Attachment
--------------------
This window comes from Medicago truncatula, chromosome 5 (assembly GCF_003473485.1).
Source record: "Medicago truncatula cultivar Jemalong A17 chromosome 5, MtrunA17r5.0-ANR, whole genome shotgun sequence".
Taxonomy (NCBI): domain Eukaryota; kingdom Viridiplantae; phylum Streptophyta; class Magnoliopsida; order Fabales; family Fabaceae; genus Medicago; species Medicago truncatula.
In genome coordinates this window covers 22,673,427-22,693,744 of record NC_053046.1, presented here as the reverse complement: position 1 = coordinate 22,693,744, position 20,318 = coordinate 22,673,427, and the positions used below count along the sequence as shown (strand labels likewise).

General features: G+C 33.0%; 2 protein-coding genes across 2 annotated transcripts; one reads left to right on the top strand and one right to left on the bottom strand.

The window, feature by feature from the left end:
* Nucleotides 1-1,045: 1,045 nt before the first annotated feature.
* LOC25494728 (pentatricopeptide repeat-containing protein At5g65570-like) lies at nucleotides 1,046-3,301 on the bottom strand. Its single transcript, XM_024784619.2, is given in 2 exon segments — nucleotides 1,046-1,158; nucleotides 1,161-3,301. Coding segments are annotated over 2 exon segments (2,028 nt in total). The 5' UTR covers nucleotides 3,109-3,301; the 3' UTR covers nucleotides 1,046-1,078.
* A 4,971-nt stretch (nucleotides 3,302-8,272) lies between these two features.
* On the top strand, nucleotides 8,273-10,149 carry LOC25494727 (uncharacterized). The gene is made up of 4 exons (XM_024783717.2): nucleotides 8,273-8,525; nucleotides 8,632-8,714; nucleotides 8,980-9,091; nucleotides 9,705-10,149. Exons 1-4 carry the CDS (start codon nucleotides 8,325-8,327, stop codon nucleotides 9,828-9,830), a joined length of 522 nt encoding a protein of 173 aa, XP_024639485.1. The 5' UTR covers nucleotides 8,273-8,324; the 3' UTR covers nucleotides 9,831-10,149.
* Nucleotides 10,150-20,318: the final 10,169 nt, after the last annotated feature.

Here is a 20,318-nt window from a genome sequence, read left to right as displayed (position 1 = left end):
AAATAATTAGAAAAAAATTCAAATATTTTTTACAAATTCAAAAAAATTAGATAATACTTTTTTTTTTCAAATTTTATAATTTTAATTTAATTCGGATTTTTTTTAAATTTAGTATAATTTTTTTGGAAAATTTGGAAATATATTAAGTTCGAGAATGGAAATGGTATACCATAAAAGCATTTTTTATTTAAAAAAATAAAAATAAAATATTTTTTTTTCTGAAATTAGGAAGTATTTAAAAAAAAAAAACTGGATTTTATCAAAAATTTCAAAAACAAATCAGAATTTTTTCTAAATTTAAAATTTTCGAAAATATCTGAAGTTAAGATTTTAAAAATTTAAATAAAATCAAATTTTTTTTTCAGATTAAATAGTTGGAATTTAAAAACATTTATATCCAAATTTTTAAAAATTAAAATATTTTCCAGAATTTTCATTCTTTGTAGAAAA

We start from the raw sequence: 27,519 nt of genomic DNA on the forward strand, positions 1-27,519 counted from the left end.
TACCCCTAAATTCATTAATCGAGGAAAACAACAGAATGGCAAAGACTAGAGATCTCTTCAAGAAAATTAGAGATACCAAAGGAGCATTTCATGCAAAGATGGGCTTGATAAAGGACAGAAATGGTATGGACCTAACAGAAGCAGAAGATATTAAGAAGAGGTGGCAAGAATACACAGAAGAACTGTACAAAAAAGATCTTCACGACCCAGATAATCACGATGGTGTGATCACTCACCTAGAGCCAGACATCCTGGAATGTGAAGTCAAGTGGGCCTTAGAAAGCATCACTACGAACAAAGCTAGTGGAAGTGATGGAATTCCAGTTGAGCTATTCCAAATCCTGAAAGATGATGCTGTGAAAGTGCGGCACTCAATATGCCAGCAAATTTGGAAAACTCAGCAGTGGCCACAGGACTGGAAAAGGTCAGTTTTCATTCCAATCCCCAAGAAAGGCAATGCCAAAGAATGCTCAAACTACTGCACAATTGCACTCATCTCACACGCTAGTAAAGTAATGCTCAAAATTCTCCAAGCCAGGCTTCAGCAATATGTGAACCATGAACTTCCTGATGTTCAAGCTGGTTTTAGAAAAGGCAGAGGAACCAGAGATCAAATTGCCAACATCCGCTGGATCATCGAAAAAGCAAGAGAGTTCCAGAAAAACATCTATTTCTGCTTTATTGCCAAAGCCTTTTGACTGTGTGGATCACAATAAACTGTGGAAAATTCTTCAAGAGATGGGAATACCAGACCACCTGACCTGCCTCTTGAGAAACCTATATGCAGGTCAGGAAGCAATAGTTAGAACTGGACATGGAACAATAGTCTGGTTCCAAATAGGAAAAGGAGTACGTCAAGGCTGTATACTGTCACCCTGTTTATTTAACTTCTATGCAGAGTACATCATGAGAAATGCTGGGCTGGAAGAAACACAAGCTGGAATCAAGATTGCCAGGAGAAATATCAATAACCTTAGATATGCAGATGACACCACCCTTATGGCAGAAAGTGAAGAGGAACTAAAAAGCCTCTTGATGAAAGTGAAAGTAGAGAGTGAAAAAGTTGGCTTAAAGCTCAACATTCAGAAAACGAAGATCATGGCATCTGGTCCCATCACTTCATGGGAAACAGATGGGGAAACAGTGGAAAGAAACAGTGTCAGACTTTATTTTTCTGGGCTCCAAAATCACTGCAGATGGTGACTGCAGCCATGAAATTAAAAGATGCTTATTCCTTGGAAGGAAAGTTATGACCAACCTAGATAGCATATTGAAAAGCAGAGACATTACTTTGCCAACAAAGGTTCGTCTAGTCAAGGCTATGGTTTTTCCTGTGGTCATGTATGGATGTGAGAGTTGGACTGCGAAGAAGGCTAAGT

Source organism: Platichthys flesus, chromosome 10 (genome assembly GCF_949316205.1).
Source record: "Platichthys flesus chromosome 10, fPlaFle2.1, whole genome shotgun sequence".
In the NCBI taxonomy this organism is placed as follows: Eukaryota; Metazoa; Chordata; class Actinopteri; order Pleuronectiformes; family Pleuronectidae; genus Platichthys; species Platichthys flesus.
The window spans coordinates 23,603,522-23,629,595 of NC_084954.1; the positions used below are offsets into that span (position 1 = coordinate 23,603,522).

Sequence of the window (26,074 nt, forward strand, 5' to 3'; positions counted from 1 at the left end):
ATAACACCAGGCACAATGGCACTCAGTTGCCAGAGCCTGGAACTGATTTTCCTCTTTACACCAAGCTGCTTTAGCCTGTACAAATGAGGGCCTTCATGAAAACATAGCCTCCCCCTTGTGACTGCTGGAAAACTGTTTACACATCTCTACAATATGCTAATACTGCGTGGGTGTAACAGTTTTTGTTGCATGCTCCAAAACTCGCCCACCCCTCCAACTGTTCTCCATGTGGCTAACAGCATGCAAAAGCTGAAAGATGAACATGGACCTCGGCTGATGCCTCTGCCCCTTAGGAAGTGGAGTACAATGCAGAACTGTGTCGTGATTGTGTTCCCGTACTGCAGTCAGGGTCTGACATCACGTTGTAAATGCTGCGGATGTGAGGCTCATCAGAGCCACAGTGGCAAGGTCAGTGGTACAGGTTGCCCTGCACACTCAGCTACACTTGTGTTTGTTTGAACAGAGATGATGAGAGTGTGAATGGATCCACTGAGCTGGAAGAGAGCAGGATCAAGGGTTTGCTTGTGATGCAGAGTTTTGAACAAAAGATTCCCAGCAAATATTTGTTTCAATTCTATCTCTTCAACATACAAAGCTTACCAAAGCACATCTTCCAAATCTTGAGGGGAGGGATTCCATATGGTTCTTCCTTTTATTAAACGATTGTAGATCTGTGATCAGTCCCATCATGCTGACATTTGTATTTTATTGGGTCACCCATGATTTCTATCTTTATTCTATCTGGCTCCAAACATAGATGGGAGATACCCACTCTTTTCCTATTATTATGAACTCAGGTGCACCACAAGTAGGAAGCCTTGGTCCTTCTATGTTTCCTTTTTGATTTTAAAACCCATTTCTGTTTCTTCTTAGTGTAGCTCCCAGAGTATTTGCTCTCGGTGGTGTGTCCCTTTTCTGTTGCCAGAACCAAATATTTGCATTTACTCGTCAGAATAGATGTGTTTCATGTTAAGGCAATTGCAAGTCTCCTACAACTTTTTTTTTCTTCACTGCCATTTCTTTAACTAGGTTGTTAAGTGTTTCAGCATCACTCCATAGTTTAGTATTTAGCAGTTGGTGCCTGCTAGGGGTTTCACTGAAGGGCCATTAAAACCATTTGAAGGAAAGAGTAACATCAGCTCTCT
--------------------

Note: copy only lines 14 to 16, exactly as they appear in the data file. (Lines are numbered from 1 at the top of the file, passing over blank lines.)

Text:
We start from the raw sequence: 27,519 nt of genomic DNA on the forward strand, positions 1-27,519 counted from the left end.
TACCCCTAAATTCATTAATCGAGGAAAACAACAGAATGGCAAAGACTAGAGATCTCTTCAAGAAAATTAGAGATACCAAAGGAGCATTTCATGCAAAGATGGGCTTGATAAAGGACAGAAATGGTATGGACCTAACAGAAGCAGAAGATATTAAGAAGAGGTGGCAAGAATACACAGAAGAACTGTACAAAAAAGATCTTCACGACCCAGATAATCACGATGGTGTGATCACTCACCTAGAGCCAGACATCCTGGAATGTGAAGTCAAGTGGGCCTTAGAAAGCATCACTACGAACAAAGCTAGTGGAAGTGATGGAATTCCAGTTGAGCTATTCCAAATCCTGAAAGATGATGCTGTGAAAGTGCGGCACTCAATATGCCAGCAAATTTGGAAAACTCAGCAGTGGCCACAGGACTGGAAAAGGTCAGTTTTCATTCCAATCCCCAAGAAAGGCAATGCCAAAGAATGCTCAAACTACTGCACAATTGCACTCATCTCACACGCTAGTAAAGTAATGCTCAAAATTCTCCAAGCCAGGCTTCAGCAATATGTGAACCATGAACTTCCTGATGTTCAAGCTGGTTTTAGAAAAGGCAGAGGAACCAGAGATCAAATTGCCAACATCCGCTGGATCATCGAAAAAGCAAGAGAGTTCCAGAAAAACATCTATTTCTGCTTTATTGCCAAAGCCTTTTGACTGTGTGGATCACAATAAACTGTGGAAAATTCTTCAAGAGATGGGAATACCAGACCACCTGACCTGCCTCTTGAGAAACCTATATGCAGGTCAGGAAGCAATAGTTAGAACTGGACATGGAACAATAGTCTGGTTCCAAATAGGAAAAGGAGTACGTCAAGGCTGTATACTGTCACCCTGTTTATTTAACTTCTATGCAGAGTACATCATGAGAAATGCTGGGCTGGAAGAAACACAAGCTGGAATCAAGATTGCCAGGAGAAATATCAATAACCTTAGATATGCAGATGACACCACCCTTATGGCAGAAAGTGAAGAGGAACTAAAAAGCCTCTTGATGAAAGTGAAAGTAGAGAGTGAAAAAGTTGGCTTAAAGCTCAACATTCAGAAAACGAAGATCATGGCATCTGGTCCCATCACTTCATGGGAAACAGATGGGGAAACAGTGGAAAGAAACAGTGTCAGACTTTATTTTTCTGGGCTCCAAAATCACTGCAGATGGTGACTGCAGCCATGAAATTAAAAGATGCTTATTCCTTGGAAGGAAAGTTATGACCAACCTAGATAGCATATTGAAAAGCAGAGACATTACTTTGCCAACAAAGGTTCGTCTAGTCAAGGCTATGGTTTTTCCTGTGGTCATGTATGGATGTGAGAGTTGGACTGCGAAGAAGGCTAAGT

Source organism: Platichthys flesus, chromosome 10 (genome assembly GCF_949316205.1).